Adding a New Host to Your DNS Servers

If you need to add a host to your DNS servers just follow the steps below:

On the ns1 nameserver do the following:

  • Create an A record in the forward zone file for the host and increment the value of the Serial variable.
  • Create a PTR record in the reverse zone file for the host and increment the value of the Serial variable.
  • Add your host’s private IP address to the trusted ACL in named.conf.options.
  • Reload BIND using the following command: sudo service bind9 reload

On the ns2 nameserver do the following:

  • Add your host’s private IP address to the trusted ACL in named.conf.options.
  • Reload BIND using the following command: sudo service bind9 reload

On the host machine do the following:

  • Edit /etc/resolv.conf and change the nameservers to your DNS servers.
  • Use nslookup to test if the host queries your DNS servers.

Removing a Existing Host from your DNS Servers

If you want to remove the host from your DNS servers just undo the steps above.

Note: Please subsitute the names and IP addresses used in this tutorial for the names and IP addresses of the hosts in your own private network.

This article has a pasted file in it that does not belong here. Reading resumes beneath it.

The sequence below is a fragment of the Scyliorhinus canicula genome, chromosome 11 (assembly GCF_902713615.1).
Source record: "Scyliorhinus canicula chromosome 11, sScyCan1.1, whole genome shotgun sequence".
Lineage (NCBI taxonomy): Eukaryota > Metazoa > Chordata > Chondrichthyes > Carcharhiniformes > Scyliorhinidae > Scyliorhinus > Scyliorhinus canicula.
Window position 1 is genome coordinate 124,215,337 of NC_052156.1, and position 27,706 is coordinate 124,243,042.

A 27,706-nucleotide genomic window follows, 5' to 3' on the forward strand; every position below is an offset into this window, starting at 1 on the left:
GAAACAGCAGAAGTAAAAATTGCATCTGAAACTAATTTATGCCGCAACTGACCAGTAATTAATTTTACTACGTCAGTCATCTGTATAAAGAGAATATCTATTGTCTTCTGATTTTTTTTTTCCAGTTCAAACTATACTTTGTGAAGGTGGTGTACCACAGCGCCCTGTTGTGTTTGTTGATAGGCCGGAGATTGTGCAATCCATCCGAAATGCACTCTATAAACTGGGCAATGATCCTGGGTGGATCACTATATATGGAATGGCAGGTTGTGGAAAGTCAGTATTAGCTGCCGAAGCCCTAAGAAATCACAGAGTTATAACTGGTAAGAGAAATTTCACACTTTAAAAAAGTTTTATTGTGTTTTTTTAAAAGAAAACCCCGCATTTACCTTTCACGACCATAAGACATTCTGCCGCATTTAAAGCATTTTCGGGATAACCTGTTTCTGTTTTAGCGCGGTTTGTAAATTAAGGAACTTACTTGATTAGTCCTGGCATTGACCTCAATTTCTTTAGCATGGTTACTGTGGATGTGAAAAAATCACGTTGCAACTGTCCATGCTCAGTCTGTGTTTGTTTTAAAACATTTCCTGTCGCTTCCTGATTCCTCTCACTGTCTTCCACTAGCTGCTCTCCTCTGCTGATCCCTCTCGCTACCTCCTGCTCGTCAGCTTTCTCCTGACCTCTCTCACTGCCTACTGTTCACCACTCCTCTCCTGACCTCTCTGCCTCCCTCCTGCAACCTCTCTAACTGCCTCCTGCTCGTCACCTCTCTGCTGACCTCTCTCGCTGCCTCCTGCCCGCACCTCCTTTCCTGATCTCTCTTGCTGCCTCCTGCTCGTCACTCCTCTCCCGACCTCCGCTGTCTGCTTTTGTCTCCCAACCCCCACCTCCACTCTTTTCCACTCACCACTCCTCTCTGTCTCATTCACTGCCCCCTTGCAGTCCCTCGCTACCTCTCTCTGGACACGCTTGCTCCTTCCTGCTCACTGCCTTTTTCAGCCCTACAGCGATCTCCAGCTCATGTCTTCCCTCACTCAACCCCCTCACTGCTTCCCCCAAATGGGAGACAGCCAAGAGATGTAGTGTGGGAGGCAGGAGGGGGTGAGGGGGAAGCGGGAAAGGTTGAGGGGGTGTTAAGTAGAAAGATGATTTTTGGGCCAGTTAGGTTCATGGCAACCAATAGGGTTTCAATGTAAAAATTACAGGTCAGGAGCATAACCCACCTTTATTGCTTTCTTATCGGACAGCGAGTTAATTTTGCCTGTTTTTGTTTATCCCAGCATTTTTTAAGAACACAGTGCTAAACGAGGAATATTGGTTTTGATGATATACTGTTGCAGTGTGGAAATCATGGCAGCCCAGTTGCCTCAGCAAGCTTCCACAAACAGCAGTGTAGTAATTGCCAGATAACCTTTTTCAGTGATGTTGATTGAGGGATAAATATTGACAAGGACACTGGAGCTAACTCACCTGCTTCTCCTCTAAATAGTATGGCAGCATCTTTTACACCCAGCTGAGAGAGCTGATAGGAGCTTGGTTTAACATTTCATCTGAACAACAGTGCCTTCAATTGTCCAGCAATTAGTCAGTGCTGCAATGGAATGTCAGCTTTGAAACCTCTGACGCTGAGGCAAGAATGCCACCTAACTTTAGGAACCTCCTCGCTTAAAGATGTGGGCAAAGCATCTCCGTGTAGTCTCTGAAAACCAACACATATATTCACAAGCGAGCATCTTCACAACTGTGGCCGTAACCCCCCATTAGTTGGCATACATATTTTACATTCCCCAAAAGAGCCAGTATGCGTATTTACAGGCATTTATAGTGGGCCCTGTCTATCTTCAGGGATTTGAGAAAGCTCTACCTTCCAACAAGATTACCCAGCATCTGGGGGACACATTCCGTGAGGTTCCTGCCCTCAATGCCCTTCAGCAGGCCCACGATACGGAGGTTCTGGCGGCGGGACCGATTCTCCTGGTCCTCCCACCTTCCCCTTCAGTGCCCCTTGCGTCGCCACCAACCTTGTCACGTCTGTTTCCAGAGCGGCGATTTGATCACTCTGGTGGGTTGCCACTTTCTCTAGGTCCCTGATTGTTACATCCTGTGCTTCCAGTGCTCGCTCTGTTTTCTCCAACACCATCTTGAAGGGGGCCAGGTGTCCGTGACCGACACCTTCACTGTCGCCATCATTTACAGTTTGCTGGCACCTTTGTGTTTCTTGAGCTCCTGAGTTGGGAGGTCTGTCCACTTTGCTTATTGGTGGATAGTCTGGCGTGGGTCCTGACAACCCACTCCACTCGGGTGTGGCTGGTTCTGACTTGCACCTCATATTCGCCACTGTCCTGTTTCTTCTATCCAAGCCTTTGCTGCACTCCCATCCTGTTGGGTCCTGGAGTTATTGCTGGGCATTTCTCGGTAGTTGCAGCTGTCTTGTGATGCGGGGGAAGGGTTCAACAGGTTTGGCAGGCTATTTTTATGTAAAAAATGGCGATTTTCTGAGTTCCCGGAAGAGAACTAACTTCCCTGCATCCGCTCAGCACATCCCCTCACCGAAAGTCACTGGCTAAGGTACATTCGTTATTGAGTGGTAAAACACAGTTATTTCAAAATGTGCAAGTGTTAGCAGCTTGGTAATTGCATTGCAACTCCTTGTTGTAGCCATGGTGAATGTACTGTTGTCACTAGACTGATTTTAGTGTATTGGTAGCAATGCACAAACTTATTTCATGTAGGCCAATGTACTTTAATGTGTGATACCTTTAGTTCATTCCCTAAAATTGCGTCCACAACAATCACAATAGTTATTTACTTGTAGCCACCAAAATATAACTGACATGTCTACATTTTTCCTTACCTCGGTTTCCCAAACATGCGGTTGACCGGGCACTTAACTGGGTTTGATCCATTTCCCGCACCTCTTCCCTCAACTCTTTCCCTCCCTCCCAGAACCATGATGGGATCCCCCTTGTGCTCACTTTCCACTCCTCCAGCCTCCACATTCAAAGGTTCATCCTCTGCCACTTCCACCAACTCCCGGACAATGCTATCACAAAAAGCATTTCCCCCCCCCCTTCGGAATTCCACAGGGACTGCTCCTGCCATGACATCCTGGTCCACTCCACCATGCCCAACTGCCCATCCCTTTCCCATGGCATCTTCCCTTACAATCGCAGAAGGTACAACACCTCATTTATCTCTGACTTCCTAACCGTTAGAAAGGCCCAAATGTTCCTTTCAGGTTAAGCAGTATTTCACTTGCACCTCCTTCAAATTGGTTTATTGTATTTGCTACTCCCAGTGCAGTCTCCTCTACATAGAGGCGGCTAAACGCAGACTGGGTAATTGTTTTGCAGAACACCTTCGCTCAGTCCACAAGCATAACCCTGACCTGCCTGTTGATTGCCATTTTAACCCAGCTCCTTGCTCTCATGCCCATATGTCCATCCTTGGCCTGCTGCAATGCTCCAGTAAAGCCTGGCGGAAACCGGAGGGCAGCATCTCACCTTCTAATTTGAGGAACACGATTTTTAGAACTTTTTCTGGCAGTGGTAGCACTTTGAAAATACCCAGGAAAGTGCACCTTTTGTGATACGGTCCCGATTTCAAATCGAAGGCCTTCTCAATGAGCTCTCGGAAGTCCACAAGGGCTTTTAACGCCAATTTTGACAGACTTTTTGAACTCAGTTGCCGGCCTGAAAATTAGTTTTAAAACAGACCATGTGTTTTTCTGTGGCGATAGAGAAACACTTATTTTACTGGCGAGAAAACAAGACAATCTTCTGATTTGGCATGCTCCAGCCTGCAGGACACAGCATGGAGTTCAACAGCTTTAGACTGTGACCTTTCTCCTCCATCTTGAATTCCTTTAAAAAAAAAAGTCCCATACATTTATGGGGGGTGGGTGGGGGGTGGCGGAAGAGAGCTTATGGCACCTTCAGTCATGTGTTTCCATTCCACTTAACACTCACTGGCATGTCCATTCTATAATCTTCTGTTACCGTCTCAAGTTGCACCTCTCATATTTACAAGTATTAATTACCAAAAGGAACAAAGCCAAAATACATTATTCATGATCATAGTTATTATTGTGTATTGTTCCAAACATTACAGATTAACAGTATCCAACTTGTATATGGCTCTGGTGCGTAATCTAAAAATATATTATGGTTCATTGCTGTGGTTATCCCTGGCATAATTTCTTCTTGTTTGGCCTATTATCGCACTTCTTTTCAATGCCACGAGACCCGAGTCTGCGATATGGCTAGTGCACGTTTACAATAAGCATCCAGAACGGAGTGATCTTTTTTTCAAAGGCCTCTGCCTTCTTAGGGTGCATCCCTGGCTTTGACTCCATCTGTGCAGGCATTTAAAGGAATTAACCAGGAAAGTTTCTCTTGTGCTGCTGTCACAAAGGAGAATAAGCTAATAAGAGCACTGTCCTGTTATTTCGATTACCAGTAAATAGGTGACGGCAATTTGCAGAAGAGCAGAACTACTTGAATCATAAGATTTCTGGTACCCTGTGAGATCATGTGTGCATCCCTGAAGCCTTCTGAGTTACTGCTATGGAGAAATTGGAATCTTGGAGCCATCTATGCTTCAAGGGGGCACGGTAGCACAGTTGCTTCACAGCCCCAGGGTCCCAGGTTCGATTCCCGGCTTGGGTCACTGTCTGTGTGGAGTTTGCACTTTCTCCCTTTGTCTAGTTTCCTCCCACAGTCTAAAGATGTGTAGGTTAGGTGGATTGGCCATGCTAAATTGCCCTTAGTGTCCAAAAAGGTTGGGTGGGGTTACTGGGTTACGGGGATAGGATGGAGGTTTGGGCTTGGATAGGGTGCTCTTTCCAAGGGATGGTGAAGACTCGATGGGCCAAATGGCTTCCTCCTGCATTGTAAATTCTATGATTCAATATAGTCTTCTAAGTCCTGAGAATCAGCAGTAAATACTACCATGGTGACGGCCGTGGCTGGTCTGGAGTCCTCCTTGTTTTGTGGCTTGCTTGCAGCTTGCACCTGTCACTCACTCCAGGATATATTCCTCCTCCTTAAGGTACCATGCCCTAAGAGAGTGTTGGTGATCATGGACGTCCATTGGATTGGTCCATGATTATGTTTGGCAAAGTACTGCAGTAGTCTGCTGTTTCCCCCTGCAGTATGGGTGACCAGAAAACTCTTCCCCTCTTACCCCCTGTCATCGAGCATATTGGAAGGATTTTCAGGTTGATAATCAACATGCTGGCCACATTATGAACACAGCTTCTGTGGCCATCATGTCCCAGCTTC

You don’t have to Set Up Private DNS Servers with BIND on Ubuntu 16.04 yourself,  if you use one of our Ubuntu Hosting Services, in which case you can simply ask our expert Linux admins to Set Up Private DNS Servers with BIND on Ubuntu 16.04  for you. They are available 24×7 and will take care of your request immediately.

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  • Paul Kelly

    Paul KellyPaul Kelly

    Author Reply

    Bind is a very flexible and powerful DNS server, for people who like dealing with the complexity. The many steps that this tutorial includes indicates to me that the vast majority of people who are even thinking about hosting a private DNS like me, should not even think about using it. It’s a program that started out simple in the early days of UNIX, but due to modern demands has grown in power and complexity far beyond reasonable bounds of usability. Nothing should require that many files to edit, first to install, and second to add or remove hosts. This is completely ridiculous in this decade and going forward.

    I used it for many years, and most times it updated, it stopped working and I had to spend the time to figure out why it broke and fix it. The sixth or seventh time that happened I went searching for an alternative that was easier to manage. All I want is a pair of DNS servers that manage my local domain (home). The easiest by far is DNSMASQ. Your slightly above average 10 year old can manage DNSMASQ. Easily. To add a host you edit /etc/hosts. To remove a host you edit /etc/hosts. Duh…. It works after you install it, comes standard in Ubuntu. Duh…

    No, it doesn’t replicate, I simply edit /etc/hosts on both of them when I add something. Less than a minute.
    This is a cool and well written article/tutorial, but why is such a tutorial even necessary anymore? For us time-crunched stressed out end users bind has outlived it’s usefullness until it get’s an easy to use GUI. Even then I suspect it will be much more difficult to use than DNSMASQ.